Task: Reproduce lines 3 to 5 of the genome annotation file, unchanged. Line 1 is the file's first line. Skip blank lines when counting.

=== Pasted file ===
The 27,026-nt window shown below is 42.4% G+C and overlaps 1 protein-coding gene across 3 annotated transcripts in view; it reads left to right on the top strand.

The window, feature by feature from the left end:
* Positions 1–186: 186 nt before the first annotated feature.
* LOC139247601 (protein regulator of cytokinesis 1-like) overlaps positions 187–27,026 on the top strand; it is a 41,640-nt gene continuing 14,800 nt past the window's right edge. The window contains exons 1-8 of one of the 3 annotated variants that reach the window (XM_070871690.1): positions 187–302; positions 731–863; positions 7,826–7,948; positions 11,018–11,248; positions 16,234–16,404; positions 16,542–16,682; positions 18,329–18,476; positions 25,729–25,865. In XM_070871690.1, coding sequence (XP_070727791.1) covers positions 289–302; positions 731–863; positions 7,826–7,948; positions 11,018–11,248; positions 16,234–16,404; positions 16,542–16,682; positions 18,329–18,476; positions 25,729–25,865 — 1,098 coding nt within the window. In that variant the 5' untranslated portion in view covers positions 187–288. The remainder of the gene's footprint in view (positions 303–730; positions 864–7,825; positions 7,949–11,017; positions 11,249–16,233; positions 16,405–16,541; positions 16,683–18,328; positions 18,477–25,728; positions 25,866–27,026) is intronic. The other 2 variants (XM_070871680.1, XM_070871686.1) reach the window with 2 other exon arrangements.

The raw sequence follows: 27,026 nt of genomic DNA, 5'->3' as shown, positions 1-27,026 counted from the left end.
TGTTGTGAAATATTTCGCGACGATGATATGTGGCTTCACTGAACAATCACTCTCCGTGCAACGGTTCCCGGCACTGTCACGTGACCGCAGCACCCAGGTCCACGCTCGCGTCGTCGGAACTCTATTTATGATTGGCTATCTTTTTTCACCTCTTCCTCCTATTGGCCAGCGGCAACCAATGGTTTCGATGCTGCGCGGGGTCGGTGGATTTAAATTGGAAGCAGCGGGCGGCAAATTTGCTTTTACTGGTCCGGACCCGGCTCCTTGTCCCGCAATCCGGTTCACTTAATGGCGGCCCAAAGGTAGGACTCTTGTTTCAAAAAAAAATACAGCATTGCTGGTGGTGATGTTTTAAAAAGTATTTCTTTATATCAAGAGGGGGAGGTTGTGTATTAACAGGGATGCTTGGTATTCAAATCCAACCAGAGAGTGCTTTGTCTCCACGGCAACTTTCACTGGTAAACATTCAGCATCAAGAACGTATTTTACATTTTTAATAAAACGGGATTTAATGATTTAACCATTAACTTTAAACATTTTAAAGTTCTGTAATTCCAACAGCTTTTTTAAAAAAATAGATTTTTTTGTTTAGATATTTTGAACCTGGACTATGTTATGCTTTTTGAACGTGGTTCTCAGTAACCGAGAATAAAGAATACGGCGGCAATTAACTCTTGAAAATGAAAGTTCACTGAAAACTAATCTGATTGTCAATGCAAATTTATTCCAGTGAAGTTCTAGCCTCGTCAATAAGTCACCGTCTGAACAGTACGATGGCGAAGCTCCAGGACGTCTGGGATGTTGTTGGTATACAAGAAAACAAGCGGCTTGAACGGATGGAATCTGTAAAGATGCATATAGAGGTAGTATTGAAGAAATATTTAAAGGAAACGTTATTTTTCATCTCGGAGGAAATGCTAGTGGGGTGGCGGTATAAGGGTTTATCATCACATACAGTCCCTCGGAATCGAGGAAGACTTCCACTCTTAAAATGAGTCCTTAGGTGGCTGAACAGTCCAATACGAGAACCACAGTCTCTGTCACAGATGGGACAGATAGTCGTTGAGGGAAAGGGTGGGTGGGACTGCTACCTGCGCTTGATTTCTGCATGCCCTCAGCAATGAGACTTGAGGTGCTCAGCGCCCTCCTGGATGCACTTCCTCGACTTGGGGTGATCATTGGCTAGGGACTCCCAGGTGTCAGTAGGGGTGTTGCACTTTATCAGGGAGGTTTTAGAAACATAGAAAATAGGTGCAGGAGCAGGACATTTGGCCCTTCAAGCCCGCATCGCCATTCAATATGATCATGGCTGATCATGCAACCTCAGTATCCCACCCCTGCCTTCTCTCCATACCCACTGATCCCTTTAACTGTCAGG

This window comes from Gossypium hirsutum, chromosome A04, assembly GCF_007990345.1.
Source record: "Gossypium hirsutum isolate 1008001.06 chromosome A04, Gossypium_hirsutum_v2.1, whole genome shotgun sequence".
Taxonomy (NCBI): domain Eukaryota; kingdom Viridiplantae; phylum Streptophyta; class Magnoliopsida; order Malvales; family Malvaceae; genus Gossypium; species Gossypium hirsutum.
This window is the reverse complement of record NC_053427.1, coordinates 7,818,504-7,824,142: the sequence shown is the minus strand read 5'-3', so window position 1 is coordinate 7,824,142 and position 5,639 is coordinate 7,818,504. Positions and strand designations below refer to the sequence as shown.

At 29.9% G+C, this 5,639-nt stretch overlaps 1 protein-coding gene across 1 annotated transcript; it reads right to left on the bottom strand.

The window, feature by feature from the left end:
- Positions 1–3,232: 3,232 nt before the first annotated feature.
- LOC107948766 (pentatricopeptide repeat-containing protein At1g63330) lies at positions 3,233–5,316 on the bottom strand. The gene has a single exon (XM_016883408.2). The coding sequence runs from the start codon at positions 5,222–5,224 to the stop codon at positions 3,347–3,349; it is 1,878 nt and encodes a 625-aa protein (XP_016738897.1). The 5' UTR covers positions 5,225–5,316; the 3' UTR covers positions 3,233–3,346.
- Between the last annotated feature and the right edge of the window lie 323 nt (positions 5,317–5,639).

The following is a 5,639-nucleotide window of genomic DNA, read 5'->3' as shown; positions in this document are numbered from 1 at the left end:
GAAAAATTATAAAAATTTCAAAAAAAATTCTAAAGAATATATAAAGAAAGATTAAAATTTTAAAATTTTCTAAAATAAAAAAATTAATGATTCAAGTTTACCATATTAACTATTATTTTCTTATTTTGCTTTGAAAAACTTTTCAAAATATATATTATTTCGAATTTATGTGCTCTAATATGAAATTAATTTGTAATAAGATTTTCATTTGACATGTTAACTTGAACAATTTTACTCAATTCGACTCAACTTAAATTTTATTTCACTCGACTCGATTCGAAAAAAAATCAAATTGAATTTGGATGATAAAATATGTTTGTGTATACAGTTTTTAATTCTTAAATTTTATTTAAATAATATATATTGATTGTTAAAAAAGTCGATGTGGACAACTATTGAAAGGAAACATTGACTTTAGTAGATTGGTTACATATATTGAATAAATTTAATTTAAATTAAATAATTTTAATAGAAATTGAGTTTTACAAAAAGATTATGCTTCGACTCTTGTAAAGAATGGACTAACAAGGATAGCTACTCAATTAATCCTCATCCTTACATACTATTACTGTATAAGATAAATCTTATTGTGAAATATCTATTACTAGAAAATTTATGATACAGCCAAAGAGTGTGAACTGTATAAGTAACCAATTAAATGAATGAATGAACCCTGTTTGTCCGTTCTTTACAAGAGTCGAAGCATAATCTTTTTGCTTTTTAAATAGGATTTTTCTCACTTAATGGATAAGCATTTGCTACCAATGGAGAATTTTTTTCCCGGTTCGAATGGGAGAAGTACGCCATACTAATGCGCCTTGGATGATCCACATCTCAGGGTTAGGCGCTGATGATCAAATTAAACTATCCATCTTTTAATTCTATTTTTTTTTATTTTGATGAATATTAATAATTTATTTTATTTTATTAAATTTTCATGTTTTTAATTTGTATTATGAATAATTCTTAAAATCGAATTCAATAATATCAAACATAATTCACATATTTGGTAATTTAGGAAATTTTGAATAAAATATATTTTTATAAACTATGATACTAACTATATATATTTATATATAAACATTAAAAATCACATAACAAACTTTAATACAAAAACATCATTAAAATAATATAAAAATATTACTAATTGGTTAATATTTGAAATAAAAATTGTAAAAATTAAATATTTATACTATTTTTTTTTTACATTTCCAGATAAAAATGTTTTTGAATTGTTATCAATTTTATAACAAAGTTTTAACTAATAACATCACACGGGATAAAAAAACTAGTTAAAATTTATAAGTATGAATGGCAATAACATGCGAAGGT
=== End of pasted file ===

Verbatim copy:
* Positions 1–186: 186 nt before the first annotated feature.
* LOC139247601 (protein regulator of cytokinesis 1-like) overlaps positions 187–27,026 on the top strand; it is a 41,640-nt gene continuing 14,800 nt past the window's right edge. The window contains exons 1-8 of one of the 3 annotated variants that reach the window (XM_070871690.1): positions 187–302; positions 731–863; positions 7,826–7,948; positions 11,018–11,248; positions 16,234–16,404; positions 16,542–16,682; positions 18,329–18,476; positions 25,729–25,865. In XM_070871690.1, coding sequence (XP_070727791.1) covers positions 289–302; positions 731–863; positions 7,826–7,948; positions 11,018–11,248; positions 16,234–16,404; positions 16,542–16,682; positions 18,329–18,476; positions 25,729–25,865 — 1,098 coding nt within the window. In that variant the 5' untranslated portion in view covers positions 187–288. The remainder of the gene's footprint in view (positions 303–730; positions 864–7,825; positions 7,949–11,017; positions 11,249–16,233; positions 16,405–16,541; positions 16,683–18,328; positions 18,477–25,728; positions 25,866–27,026) is intronic. The other 2 variants (XM_070871680.1, XM_070871686.1) reach the window with 2 other exon arrangements.

The raw sequence follows: 27,026 nt of genomic DNA, 5'->3' as shown, positions 1-27,026 counted from the left end.